Beware the celebrity Ukraine cringe post
Stars from John Cena to Andy Cohen have already stepped in it amid international strife. Who’s next?
Actor and wrestler John Cena already had to apologize for a Ukraine tweet.
Actor and wrestler John Cena already had to apologize for a Ukraine tweet. [ LUIS SANTANA | Times ]
Published Mar. 1|Updated Mar. 1

The following first appeared in Stephinitely, a weekly newsletter from columnist Stephanie Hayes featuring a bonus column and behind-the-scenes chatter. To get it in your inbox every Monday, subscribe here.

The world is in a crisis as Russia attacks Ukraine. It’s heartbreaking to watch people flee amid explosions and violence. And it’s normal to feel helpless and drawn to say something, anything, to show we care.

That, unfortunately, brings us to celebrities. Take that feeling of unease and multiply it one-thousand-fold, and you will know the insatiable urge of Celebrity Sharing. Whenever a major geopolitical event unfolds, famous people can’t stay away from the enormous CRINGE POST lever locked behind glass. Celebrities will be all, “Look, a spider!” And the people hired to stop them from doing anything regrettable will be distracted while the star breaks the glass with a vape pen from a T-Mobile party swag bag.

There’s a difference between genuine celebrity activism — people with platforms pointing followers to vetted resources — and cringe posts. The latter is akin to walking into a knife fight and throwing glitter. It reminds me of the time a friend and I sprayed our dead insect science project with Bath and Body Works Sun-Ripened Raspberry Body Splash, just to lessen the stench. There! Fixed it!

Must we recall the Imagine video? At the outset of the COVID-19 pandemic, Gal Gadot spearheaded virtual karaoke to John Lennon’s most optimistic tune, looping in Natalie Portman, Jimmy Fallon and more to sing painfully out of tune lines in selfie mode. Rich people crooning about living as one while everyday people were gripped by fear and death? Awkward!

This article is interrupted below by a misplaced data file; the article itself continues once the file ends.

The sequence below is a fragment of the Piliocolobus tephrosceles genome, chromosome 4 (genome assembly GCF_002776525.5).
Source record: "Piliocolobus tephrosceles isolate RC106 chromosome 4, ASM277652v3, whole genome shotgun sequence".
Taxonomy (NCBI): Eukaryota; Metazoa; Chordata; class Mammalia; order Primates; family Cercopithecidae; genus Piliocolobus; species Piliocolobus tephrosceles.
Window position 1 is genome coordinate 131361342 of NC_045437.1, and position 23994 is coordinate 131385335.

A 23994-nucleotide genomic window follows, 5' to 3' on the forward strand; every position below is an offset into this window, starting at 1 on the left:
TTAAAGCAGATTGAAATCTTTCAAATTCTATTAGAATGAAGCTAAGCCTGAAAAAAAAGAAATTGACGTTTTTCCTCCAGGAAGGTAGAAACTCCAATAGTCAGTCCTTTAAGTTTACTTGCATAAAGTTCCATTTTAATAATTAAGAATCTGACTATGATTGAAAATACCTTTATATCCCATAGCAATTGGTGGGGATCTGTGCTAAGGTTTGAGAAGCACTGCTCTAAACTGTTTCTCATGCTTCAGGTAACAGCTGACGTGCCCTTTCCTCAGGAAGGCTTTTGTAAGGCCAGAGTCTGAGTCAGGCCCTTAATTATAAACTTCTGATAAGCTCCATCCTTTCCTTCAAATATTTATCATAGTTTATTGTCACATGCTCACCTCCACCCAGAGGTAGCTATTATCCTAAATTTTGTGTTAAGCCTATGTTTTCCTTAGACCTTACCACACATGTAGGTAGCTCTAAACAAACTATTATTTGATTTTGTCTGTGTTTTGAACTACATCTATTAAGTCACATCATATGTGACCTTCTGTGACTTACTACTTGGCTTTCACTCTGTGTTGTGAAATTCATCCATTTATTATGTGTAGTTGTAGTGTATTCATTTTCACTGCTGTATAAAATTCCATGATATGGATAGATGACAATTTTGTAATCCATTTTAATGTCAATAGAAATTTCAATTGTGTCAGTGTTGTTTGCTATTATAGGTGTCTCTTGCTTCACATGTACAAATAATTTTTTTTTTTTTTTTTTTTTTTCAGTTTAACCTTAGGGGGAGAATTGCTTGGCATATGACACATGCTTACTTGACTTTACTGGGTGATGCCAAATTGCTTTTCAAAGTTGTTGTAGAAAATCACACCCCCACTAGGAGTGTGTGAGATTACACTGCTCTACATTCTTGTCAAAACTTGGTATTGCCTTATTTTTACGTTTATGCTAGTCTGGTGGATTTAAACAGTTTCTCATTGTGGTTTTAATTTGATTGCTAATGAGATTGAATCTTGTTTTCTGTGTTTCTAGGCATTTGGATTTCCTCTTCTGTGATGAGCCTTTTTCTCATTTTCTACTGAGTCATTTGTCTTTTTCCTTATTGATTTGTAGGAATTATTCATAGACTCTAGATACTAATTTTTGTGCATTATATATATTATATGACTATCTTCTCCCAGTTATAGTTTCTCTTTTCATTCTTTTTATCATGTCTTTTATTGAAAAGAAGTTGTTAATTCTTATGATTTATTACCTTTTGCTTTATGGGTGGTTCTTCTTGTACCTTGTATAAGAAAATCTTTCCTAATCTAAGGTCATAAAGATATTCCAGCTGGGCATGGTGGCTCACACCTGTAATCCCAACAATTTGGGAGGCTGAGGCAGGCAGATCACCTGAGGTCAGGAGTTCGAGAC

For this disaster, we got Bravo eminence Andy Cohen, who often manages to be charming and cringe-resistant, even when drunk on live television. However, we all fall down. As violence erupted in Ukraine, he shared a Wordle screen via Instagram stories with the word PEACE.

Andy! Do not bring Wordle into the world…le! The populace has agreed that Wordle is a place to retreat amid the incomprehensible, be it global affairs or the fact that a work deadline is looming and we have not even opened the file. Wordle is not for diplomacy. Wordle is to S-T-A-L-L. Wordle is to W-A-S-T-E T-I-M-E… um… T-O-M… T-A-Y-E… ugh, anyway.

Next on our tour is wrestler-turned-actor John Cena, who plays a comic book character called Peacemaker in Suicide Squad and on a self-titled HBO show. He tweeted: “If I could somehow summon the powers of a real life #Peacemaker I think this would be a great time to do so.”

Ah, the grand tradition of celebrities thinking they could achieve world peace, if only they or their Spandex-clad alter egos had the chance. It segues nicely into the theories of AnnaLynne McCord. She is from Nip/Tuck and the 90210 reboot. She was also in a movie titled … wait for it … Tone-Deaf.

In reaction to the Russian invasion, she filmed herself reading original poetry. To wit:

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“Dear President Vladimir Putin, I’m so sorry that I was not your mother. If I was your mother, you would have been so loved. Held in the arms of joyous light. Never would this story’s plight. The world unfurled before our eyes. A pure demise of a nation sitting peaceful under a night sky.”

Firstly, what’s it like to sit around and think about being Vladimir Putin’s mother? That’s honestly not something I have ever thought about being. Secondly, this reminds me of a deranged college ethics class question about being Hitler’s mother. Why do mothers always have to be the ones responsible for saving the world from autocratic tyrants? Where are the dads?!

Thirdly, I publicly admit to having composed bad wartime poetry. I was 18 on Sept. 11, 2001. There was no getting around it. I was in a glass case of emotion, and the only saving grace for me as I sit here today is that no one knew who I was.

It is fine to linger by candlelight and reflect poetically in a journal, but it is also fine to gently close the journal, shelve it, and call your representatives to encourage continued sanctions. The process is not pretty, but it’s better than body spray on bugs.

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